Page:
Goal in preventing & curing Food Aggression directed at PEOPLE: Dog should see human as the SOURCE of all food, not as a THREAT to food source.

Techniques:

1) Determine total amount to be fed per meal. Let’s use 1.5 cups for example. Feed meal in 3 parts. Feed cup and allow dog to finish, never disturbing dog in any way. Approach empty dish and add another cup. Allow dog to finish undisturbed. Approach again and add final cup of food. This method is one way to show a dog that every time you approach his dish it is to ADD more food, never to take any away.

2) Fill dog’s dish with food and allow dog to begin eating. Approach and add a couple delicious, stinky, high value treats to dish while dog is still eating, then step away and let dog eat undisturbed. Approach once more before dog finishes meal and add a couple more yummy treats, allowing dog to finish undisturbed.

3) Feed dog from your hand. This can be done by literally using your hands as the food dish, or you can hold the dish in your hands and have dog eat from the bowl. This method is highly recommended for pups, dogs who have not shown marked food aggression, and dogs who have already experienced a few weeks of #1 and #2 above and have responded well.

NEVER, EVER take a dog’s dish away from him while he is eating unless it is an emergency (like you accidentally dropped a shard of glass in the bowl!) The only reason to ever remove a dog’s food while he is eating is if there is something dangerous in the food dish.

It is not wise to pet or touch dogs while they are eating. It is highly annoying and causes dogs to form a negative association with people around their food. You would not appreciate someone patting you on the head or back while you are trying to eat!


Here is the beauty of the techniques described: they convince the dog completely that having you approach his food dish is the greatest thing ever. Therefore, if there is ever a time in the future when someone does have to grab a dish away or bumps into the dog while he’s eating, the dog has a long history of positive associations to fall back on and will react positively or in a neutral way any time a person gets near his meal. If nothing bad, annoying, or threatening has ever happened when a person got near his food dish, and in fact plenty of good things have happened, the dog has no reason to object or react negatively to a person near his dish!

Keep the goal in mind always: Dog should see human as the SOURCE of all food, not as a THREAT to food source. That means always add, never take away, and never annoy!
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Old 01-02-2013, 01:25 PM
 
Location: zone 5
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^^ Great post! Can't rep you yet.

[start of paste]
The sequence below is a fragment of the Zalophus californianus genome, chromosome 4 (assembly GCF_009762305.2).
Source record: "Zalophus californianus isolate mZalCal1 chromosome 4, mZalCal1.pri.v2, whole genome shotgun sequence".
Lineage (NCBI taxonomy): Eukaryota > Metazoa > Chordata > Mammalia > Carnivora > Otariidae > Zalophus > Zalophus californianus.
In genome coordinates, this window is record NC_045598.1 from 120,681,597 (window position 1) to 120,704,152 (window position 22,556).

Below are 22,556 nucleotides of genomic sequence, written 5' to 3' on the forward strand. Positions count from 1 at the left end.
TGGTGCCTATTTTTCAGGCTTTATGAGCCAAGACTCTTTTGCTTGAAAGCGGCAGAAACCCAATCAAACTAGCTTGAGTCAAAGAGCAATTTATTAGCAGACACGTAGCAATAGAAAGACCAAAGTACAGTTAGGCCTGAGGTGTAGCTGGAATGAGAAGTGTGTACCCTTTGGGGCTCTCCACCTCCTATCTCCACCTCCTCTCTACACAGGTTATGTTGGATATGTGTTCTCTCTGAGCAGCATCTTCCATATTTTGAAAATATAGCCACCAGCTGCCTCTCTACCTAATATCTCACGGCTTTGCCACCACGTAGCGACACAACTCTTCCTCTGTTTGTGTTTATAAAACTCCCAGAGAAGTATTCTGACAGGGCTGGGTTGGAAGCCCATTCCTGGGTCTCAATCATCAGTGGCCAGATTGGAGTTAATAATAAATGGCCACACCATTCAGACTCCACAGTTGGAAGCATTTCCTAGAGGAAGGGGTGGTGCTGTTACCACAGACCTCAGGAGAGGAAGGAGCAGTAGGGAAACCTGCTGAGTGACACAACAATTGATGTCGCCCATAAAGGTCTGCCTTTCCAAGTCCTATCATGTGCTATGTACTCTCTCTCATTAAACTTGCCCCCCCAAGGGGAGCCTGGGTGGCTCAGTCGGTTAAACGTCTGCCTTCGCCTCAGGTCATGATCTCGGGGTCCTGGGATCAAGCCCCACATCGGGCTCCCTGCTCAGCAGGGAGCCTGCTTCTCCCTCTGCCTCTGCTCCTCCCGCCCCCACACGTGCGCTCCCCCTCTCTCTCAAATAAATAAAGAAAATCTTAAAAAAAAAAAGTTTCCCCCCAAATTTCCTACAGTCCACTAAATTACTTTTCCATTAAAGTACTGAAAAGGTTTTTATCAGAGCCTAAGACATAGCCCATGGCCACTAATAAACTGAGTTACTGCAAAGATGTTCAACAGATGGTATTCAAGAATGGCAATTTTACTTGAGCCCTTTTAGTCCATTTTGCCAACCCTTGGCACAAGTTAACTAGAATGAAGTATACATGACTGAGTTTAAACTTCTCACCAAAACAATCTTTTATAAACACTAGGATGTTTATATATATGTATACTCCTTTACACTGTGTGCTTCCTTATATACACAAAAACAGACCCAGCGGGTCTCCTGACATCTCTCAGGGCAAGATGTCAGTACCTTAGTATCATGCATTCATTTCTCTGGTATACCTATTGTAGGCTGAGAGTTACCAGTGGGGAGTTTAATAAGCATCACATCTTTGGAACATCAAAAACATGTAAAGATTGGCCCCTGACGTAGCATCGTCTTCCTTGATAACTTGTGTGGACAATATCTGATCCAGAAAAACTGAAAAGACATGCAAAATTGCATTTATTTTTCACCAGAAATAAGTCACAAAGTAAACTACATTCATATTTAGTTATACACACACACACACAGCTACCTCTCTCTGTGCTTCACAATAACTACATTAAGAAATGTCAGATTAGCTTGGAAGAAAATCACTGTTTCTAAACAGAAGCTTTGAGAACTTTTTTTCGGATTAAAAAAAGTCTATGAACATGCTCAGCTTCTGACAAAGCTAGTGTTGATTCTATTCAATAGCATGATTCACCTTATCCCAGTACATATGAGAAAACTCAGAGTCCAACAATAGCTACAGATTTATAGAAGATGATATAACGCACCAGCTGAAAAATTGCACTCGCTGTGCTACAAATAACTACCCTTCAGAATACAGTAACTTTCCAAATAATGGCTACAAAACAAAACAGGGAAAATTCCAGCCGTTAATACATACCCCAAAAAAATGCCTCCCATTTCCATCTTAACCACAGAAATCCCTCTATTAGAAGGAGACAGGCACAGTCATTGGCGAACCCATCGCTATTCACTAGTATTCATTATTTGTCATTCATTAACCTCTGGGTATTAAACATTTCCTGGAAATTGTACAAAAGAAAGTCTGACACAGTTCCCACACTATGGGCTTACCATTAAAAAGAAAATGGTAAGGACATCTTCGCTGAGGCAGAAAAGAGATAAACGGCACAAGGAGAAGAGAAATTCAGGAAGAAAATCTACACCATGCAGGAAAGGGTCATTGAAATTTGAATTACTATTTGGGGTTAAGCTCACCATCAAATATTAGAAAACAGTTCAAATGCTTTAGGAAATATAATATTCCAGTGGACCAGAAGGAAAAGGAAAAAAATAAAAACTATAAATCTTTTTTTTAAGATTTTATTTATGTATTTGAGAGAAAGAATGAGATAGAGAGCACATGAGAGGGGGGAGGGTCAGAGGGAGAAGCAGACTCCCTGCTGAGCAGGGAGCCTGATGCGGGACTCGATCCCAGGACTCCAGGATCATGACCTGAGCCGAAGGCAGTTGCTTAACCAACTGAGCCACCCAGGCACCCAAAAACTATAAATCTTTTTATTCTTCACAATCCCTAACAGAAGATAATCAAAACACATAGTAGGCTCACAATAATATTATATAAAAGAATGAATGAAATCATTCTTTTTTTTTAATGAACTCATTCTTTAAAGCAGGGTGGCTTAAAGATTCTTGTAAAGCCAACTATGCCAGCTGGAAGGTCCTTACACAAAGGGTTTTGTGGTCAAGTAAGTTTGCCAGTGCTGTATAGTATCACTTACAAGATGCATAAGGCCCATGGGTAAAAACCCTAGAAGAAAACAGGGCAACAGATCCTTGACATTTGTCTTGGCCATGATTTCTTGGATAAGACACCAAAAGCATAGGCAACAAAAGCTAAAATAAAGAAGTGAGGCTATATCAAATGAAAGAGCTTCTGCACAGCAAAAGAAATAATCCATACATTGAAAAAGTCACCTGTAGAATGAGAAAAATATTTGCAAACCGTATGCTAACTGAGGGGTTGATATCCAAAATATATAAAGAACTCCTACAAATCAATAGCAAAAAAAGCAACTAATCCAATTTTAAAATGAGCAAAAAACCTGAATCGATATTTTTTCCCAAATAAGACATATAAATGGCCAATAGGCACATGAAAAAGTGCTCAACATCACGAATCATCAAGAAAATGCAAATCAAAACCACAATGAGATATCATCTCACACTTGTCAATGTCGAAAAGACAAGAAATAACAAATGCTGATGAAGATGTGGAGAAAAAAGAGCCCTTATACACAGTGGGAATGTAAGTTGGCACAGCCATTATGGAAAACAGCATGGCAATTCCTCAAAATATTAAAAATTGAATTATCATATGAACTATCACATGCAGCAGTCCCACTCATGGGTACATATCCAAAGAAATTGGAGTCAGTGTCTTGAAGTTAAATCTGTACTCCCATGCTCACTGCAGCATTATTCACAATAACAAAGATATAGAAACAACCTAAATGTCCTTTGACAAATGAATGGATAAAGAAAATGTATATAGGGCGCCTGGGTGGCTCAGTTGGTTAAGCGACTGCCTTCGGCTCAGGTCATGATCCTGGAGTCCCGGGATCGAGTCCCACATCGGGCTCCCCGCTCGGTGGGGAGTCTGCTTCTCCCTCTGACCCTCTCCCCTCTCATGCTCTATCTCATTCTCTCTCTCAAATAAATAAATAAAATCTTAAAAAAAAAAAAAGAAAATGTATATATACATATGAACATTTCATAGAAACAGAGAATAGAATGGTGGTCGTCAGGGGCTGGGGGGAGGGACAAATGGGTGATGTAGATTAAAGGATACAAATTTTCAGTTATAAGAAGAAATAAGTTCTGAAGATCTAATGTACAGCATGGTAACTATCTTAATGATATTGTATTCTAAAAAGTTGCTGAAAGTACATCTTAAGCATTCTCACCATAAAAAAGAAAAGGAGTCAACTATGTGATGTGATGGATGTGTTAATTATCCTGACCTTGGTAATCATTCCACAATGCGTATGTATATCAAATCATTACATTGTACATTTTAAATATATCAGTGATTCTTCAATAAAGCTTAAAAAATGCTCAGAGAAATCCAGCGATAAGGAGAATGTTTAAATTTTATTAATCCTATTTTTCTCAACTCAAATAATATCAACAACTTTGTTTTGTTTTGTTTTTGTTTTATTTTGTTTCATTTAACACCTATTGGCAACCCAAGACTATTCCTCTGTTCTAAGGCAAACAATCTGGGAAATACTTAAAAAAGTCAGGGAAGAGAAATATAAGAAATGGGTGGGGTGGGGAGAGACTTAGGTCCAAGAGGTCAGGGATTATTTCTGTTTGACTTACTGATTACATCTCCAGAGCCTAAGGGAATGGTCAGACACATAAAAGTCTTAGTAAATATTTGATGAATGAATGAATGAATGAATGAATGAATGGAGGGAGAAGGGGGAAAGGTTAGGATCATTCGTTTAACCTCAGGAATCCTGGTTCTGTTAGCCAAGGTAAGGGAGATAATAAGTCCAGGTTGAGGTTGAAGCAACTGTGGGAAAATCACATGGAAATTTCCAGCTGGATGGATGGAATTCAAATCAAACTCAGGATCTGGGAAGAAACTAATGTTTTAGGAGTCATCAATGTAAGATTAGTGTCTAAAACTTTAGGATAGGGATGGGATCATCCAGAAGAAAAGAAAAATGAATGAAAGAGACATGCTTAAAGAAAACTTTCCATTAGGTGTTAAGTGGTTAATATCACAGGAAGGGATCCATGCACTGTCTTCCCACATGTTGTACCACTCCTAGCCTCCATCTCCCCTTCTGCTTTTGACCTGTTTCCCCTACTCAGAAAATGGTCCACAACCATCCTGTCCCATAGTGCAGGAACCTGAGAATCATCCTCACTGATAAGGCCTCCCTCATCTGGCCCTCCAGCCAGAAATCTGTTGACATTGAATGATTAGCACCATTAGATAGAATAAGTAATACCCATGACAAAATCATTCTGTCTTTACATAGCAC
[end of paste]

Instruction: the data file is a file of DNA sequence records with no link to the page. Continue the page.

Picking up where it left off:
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Old 01-02-2013, 02:29 PM
 
Location: Denver, Colorado U.S.A.
14,174 posts, read 23,218,153 times
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Quote:
Originally Posted by SuzyQ123 View Post
We have had Charlie(mix chihuahua and dachshund) for about 5 weeks. He is a 2 yr old pound puppy. He is very sweet and playful. We all love him. In the past week he as started to growl and bark at our daughter. It has always been food related. I was at the kitchen counter making lunch and he was standing at my feet. I called my daughter in to eat and he growled when she came to the counter. Then he was laying on the floor chewing on a bone and he barked when she walked past him. He only does this with her. He hasn't done this with my 14 yr old or my husband and I. I have read I should let my 4yr old always be the one to feed him. Any other ideas? I love the little dog but I can not live with a dog that I am afraid to let my daughter around. 98% of the time he is really nice to my 4 yr old. Thanks.
I'm in a similar situation. We adopted a 3 year old "Chi-weenie" about 4 months ago after we had a loving dog pass (very old) and we have 4 year old twin boys. The new dog doesn't like them much at all and occassionally grows at one of our boys. I think it's mainly because he (the son) is loud and annoying, as are most 4 year olds. She's never snapped at him, but gets up and leaves the room if he comes in. We're mostly working with our son to get him to be calm around the dog. He's never touched her or been mean to her, but I think this is the first time she's been around little kids. I imagine he just scares her. The other son is more gentle, so she doesn't mind him as much.